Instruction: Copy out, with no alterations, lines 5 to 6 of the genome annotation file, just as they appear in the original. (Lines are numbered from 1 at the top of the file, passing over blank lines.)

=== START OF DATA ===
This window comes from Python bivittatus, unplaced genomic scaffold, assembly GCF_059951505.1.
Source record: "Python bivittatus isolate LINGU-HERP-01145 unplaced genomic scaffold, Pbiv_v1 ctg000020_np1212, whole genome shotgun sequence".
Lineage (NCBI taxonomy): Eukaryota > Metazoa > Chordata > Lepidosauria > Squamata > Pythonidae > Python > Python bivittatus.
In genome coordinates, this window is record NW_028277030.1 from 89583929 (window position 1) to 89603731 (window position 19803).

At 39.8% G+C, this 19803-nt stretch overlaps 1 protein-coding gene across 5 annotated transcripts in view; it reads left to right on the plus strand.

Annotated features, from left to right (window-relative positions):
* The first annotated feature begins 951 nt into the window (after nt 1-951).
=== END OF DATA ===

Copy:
At 39.8% G+C, this 19803-nt stretch overlaps 1 protein-coding gene across 5 annotated transcripts in view; it reads left to right on the plus strand.

Annotated features, from left to right (window-relative positions):